To my untrained eye, the temple looked as though it has been transplanted from Western Himalayas. The narrow pathway to the temple resembles Kangra, the sculptures look like the handiwork of masons from Bageshwar, but the apparent absence of proportions in the temple complex leaves you a little confused.  

And then you have the animals. A large black goat nibbles at ornamental plants near the gate, sheep of various sizes amble all over the Shikara area which is home to hundreds of pigeons in white, brown and grey. These are not pets. 

Special scaffoldings are built around the temple tell you where the black goat is going next. In side the temple you need to go down a narrow, dark flight of stairs to reach the sanctum where the Devi is represented by an irregular mound. The Panda sitting here has two things by his side - a towel spread on the floor for collecting the cash offerings, and a set of decapitated animal heads - two buffalos, five sheep.

The temple may be as old as the earliest settlements in lower Assam but the present structure was mostly built by the Ahom kings (). Like the Cholas in South India, the Ahom economy was built on the agriculture surplus coming from the fertile Bahmaputra plains.

The surplus has to be carefully protected against regular raids from the hill tribes and enemies further afield. It is interesting to know that the military structure and hierarchy that evolved over the centuries is still reflected in the surnames of people in this area:
  1. Bor-fukan: Supreme commander of the armed forces
  2. Bor-baruah: Senior commander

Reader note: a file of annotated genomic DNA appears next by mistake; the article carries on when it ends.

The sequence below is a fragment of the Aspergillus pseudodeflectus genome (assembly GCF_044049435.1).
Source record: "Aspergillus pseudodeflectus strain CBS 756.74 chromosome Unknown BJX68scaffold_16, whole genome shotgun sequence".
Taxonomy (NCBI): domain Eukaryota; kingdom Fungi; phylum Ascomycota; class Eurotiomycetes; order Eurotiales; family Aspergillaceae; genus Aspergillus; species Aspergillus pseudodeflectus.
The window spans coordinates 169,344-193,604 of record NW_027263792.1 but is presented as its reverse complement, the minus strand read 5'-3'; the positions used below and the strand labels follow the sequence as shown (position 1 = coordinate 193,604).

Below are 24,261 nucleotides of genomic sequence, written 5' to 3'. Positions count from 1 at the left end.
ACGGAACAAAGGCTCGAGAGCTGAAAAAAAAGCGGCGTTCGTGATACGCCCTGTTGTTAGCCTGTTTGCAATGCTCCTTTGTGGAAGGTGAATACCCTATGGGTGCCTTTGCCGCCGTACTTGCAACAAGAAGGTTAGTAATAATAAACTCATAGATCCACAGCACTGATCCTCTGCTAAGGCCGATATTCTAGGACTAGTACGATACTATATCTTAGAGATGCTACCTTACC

3. Baruah: Commander
  4. Hazarika: Leader of a 1000 men
  5. Saikia: Leader of 100 men
  6. Bora: Leader of a team of 10 men

A similar hierarchy existed for the intellectual / spiritual / political leadership. 
  1. Budha-gohain
  2. Bora-patra-gohain
  3. Bor-gohain
  4. Gohain

It is perhaps no surprise that the Kamakhya temple resembles the resembles the Himalayan shrines. This temple too has seen numerous sieges and and may have been pulled down quite a few times by the Muslim armies. The last round must have been during the Ahom-Mughal wars (1615-1682).

The temple we see today may have been a hasty, piecemeal reconstruction that has been happening over the last two centuries.


* Thekaekara, Tarsh (2014): WHERE THE WILD THINGS ARE, Indian Express Eye, 27Apr14

* Sanyal, Sanjeev (2014): ONCE UPON A RIVER, Indian Express Eye, 27Apr14
- 1661 - Ahom Kingdonm repulses Aurangazeb's attack
- Dec. 1667, Aurangazeb sent a huge Turkik-Rajpur army
- Ahom army heded by Lachit Borphukan defeats the Mughal army in March 1671 at Saraighat, near Guwahati
- Bharmaputra - 2900km long - originates from Mansarovar area - flows as "Tsangpo" in Tibet - enters Arunachal as "Dihang/ Siang" - enters plains at Pasighat
- Secret Surveyors - 1880 - Chinese Lama and Sikkimise surveyor called Kinthup - throwing logs into Tsangpo